Newer insulin treatments for diabetes — including insulin pens and insulin analogs — gained wider use in type 2 diabetes over a recent five-year period, according to a new study published in the journal JAMA Network Open.
Looking at data from 27.9 million doctor visits in the United States between 2016 and 2020, the researchers found several large changes in which insulin products were prescribed for people with type 2 over this five-year period. The data came from about 4,800 doctors each year, who each completed a form on two consecutive days documenting all of their patient visits — including basic demographic information, diagnoses (including diabetes type), and treatments. As part of this questionnaire, doctors were asked to document the specific insulin products that they prescribed or evaluated with their patients who had type 2 diabetes.
The researchers found that over the study period, Lantus or Basaglar (insulin glargine) was the most commonly prescribed insulin product, accounting for about half of all treatment-related doctor visits — including 2.6 million out of 4.9 million visits in 2020. This long-acting insulin analog (meaning its molecular structure is different from insulin produced by the human body) anchored the trend of long-acting insulins being the most widely prescribed, accounting for about two-thirds of all visits — including 3.7 million out of 4.9 million visits in 2020. The remainder of visits covered short- or rapid-acting mealtime insulin, which is less widely prescribed in people with type 2 diabetes.
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Increasing use of insulin analogs, pens
Analog insulins — both long- and short-acting — were the main types of insulin prescription bribed over the duration of the study, accounting for more than 80% of all prescriptions in all years. But even within this family of newer insulin types, there were changes in the type of insulin prescribed over the study period. In 2016, newer insulin types — those approved by the U.S. Food and Drug Administration (FDA) after 2010 — accounted for only 18.1% of all treatment visits, but this number increased to 40.9% of treatment visits in 2020.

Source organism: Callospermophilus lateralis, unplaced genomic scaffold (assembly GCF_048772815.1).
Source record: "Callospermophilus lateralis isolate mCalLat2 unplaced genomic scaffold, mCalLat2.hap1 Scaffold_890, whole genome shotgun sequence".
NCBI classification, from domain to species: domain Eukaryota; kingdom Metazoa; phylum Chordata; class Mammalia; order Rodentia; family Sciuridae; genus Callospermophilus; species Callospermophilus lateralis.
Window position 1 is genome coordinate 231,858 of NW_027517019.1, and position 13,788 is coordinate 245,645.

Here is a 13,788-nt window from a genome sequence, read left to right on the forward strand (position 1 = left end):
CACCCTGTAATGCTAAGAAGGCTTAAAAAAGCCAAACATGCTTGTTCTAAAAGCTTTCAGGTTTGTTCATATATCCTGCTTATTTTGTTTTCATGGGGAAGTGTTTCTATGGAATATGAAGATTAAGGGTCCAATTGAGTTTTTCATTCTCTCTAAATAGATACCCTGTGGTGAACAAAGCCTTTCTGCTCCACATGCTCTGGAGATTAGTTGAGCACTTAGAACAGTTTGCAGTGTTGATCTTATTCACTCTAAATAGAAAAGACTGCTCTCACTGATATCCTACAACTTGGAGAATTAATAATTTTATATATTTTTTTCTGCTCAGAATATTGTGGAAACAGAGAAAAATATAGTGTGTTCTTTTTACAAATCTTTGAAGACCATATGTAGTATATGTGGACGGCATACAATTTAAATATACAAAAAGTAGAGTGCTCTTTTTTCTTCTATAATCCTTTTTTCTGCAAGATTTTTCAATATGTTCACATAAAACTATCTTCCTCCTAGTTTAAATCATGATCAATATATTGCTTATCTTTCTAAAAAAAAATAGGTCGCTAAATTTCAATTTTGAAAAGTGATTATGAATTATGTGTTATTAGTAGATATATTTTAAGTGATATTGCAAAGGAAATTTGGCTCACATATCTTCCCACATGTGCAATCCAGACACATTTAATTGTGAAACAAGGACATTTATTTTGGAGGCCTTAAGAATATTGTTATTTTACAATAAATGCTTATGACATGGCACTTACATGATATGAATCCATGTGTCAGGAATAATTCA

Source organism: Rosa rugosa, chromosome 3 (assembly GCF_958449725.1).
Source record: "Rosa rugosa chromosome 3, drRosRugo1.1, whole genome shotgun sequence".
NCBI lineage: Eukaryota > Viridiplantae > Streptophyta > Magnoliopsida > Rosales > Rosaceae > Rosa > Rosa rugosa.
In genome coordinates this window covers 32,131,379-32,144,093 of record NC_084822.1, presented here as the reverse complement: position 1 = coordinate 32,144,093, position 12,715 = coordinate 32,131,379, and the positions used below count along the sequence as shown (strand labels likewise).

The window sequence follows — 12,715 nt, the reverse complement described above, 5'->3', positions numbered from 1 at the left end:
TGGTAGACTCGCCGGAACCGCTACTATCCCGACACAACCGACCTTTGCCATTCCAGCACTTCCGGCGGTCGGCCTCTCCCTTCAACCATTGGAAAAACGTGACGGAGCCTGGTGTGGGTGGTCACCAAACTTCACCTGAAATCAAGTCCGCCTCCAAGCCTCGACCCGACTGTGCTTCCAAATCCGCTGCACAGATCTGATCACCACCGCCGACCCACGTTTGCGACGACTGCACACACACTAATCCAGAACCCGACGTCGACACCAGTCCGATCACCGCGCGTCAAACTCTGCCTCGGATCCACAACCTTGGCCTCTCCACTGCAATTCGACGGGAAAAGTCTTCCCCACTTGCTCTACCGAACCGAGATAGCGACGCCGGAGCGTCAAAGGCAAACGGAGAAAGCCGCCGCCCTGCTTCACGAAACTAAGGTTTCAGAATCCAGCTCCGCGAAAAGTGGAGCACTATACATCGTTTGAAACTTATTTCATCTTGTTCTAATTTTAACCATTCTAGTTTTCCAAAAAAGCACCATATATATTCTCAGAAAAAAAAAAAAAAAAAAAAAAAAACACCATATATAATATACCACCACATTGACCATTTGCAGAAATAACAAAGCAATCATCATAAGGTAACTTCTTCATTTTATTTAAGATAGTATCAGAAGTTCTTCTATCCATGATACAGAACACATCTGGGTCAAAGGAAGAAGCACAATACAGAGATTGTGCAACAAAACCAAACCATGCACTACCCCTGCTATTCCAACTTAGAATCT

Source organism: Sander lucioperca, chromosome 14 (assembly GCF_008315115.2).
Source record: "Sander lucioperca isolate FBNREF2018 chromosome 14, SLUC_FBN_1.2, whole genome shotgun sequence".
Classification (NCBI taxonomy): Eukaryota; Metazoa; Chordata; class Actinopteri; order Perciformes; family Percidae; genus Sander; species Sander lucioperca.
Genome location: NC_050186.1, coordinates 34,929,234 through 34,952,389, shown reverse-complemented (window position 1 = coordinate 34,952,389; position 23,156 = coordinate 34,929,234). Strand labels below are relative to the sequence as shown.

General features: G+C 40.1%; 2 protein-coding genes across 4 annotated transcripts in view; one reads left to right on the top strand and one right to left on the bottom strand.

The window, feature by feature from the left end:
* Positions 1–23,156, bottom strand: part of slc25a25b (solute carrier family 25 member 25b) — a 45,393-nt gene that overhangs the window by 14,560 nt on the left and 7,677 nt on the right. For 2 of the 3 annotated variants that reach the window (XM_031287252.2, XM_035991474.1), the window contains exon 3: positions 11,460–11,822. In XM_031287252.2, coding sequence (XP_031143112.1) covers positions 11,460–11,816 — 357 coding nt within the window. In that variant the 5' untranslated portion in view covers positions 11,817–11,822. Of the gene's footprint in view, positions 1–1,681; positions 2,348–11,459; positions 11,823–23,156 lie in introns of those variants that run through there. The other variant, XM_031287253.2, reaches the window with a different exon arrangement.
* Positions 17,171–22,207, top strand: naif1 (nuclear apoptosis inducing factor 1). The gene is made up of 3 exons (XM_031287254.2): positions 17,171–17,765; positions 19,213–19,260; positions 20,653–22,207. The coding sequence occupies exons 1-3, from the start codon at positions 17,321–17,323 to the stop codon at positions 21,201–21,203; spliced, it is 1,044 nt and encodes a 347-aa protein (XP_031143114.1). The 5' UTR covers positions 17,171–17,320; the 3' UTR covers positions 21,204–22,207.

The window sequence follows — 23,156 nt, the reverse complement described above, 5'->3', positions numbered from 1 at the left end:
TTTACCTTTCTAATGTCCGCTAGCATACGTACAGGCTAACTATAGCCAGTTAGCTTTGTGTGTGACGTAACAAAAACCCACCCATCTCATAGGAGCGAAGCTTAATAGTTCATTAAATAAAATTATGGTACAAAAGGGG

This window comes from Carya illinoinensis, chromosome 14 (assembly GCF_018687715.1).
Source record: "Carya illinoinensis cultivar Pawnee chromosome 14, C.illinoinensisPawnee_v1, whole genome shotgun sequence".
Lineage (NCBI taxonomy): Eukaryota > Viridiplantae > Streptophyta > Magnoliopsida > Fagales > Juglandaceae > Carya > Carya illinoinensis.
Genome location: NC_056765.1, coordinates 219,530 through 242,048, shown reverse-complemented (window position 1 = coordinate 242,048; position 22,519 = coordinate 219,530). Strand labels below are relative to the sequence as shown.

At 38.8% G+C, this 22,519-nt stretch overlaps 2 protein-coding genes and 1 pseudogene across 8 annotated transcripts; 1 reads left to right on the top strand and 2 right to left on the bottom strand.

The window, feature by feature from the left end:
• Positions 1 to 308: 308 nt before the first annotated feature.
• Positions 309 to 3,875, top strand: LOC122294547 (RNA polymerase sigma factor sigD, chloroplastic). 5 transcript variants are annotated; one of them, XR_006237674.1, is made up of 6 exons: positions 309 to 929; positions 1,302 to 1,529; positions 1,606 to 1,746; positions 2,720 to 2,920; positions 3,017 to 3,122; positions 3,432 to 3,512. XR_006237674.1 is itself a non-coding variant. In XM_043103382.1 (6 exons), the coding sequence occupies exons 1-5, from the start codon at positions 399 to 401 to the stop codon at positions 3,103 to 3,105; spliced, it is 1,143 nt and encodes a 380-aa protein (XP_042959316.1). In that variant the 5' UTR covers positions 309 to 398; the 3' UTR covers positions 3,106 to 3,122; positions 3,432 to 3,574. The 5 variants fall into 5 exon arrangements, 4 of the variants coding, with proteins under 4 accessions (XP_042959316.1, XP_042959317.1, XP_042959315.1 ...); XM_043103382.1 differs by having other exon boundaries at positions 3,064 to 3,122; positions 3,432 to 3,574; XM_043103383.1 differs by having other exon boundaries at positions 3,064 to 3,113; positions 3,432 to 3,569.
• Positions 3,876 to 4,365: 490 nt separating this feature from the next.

When it came to insulin delivery devices, insulin pens accounted for 36.1% of visits in 2016 . This number increased to 58.7% of visits in 2020, and a corresponding drop was seen in the use of insulin vials and syringes as a means of insulin delivery. The total number of insulin-related doctor visits in the study dropped from 6.0 million in 2016 to 4.9 million in 2020 — a decline of about 18%, which may reflect the greater use of alternative treatments to insulin during this period. Many newer type 2 diabetes drugs — including some given by injection — have been found in recent studies to be highly effective at reducing blood glucose levels, without some of the risks linked to insulin injections such as hypoglycemia (low blood glucose). But the lower number of insulin-related visits in 2020 could also be related to the COVID-19 pandemic.
“This cross-sectional study found important patterns of insulin use in the United States, including the predominant use of insulin glargine, the persistently greater use of analog insulins, and the increasing use of newer insulins and pen devices,” the researchers concluded. “These findings are of broad relevance to patients, clinicians, and policy makers invested in improving access to and affordability of insulins in the United States.”